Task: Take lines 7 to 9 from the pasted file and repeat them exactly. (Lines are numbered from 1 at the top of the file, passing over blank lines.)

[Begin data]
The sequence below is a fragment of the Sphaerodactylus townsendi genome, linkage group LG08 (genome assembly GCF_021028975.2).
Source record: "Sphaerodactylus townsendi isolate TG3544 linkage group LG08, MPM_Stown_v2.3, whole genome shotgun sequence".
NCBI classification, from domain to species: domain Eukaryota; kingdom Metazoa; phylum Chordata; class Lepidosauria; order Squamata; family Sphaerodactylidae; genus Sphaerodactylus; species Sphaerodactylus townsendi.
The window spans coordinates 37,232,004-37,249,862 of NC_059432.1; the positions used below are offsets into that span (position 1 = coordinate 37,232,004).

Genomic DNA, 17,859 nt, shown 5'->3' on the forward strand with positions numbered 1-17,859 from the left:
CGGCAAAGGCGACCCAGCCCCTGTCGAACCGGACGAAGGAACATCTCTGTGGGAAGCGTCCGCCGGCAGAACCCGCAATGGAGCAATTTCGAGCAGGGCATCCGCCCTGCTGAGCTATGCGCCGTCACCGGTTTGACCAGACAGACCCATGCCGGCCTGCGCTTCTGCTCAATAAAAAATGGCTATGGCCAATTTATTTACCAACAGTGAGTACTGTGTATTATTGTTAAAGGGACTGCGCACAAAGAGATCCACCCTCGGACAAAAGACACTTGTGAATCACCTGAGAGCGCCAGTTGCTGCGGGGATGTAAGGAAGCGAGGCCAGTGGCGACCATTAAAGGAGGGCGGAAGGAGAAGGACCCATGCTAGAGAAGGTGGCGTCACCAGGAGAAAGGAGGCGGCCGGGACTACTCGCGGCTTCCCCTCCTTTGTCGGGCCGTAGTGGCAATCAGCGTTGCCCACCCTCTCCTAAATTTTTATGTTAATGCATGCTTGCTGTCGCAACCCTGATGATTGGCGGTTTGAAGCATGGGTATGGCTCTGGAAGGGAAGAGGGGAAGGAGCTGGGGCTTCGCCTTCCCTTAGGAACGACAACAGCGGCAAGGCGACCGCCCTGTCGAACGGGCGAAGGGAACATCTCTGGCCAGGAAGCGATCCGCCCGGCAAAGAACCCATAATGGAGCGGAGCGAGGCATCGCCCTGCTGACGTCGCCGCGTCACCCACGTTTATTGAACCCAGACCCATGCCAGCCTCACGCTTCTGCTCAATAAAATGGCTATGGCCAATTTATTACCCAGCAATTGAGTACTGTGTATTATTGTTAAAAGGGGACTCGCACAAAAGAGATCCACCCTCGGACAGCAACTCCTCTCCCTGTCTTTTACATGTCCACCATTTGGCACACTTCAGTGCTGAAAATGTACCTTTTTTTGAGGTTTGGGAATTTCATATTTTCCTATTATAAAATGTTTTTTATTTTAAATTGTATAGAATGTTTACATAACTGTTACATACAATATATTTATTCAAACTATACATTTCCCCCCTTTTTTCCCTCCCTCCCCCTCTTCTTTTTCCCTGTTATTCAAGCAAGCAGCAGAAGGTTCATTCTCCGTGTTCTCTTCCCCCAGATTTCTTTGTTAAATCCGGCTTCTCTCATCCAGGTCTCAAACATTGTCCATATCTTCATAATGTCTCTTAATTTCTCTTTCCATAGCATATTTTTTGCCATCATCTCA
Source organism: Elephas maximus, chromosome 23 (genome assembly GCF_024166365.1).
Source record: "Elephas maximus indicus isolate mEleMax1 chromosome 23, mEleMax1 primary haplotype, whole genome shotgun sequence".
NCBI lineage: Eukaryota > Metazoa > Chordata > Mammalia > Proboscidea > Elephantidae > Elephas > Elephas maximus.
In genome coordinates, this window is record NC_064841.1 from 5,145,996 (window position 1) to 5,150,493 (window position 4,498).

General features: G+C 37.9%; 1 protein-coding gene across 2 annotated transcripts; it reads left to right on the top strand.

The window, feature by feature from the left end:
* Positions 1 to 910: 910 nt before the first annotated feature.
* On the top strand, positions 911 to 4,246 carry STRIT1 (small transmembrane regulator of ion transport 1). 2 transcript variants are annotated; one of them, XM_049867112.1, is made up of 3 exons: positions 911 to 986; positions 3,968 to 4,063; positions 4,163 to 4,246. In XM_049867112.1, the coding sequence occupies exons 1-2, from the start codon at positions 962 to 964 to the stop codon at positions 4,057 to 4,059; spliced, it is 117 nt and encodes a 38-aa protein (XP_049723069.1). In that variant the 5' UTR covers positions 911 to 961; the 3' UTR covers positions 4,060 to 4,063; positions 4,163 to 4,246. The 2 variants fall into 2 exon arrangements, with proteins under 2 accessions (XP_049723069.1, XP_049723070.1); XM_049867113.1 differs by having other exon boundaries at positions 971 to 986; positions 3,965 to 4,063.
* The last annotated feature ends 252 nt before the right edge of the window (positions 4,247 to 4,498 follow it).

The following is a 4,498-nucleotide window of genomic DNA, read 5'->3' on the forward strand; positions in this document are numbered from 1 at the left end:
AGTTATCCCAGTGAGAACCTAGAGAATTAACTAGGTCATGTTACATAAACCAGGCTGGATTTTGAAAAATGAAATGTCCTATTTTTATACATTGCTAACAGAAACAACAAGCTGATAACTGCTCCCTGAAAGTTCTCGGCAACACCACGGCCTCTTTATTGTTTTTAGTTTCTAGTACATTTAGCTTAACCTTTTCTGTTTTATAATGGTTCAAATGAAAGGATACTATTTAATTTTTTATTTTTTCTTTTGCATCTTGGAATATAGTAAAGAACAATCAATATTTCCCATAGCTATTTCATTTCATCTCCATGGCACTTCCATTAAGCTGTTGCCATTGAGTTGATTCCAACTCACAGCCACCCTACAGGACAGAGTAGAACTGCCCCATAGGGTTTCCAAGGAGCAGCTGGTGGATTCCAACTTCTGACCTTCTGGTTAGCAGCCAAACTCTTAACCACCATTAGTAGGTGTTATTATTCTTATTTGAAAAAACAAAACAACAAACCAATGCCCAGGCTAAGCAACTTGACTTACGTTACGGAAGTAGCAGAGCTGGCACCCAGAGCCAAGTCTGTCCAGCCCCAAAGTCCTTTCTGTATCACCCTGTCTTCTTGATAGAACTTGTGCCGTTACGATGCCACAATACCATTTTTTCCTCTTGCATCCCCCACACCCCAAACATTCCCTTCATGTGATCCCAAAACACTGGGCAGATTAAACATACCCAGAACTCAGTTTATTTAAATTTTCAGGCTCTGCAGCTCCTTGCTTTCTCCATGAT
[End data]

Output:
Source organism: Elephas maximus, chromosome 23 (genome assembly GCF_024166365.1).
Source record: "Elephas maximus indicus isolate mEleMax1 chromosome 23, mEleMax1 primary haplotype, whole genome shotgun sequence".
NCBI lineage: Eukaryota > Metazoa > Chordata > Mammalia > Proboscidea > Elephantidae > Elephas > Elephas maximus.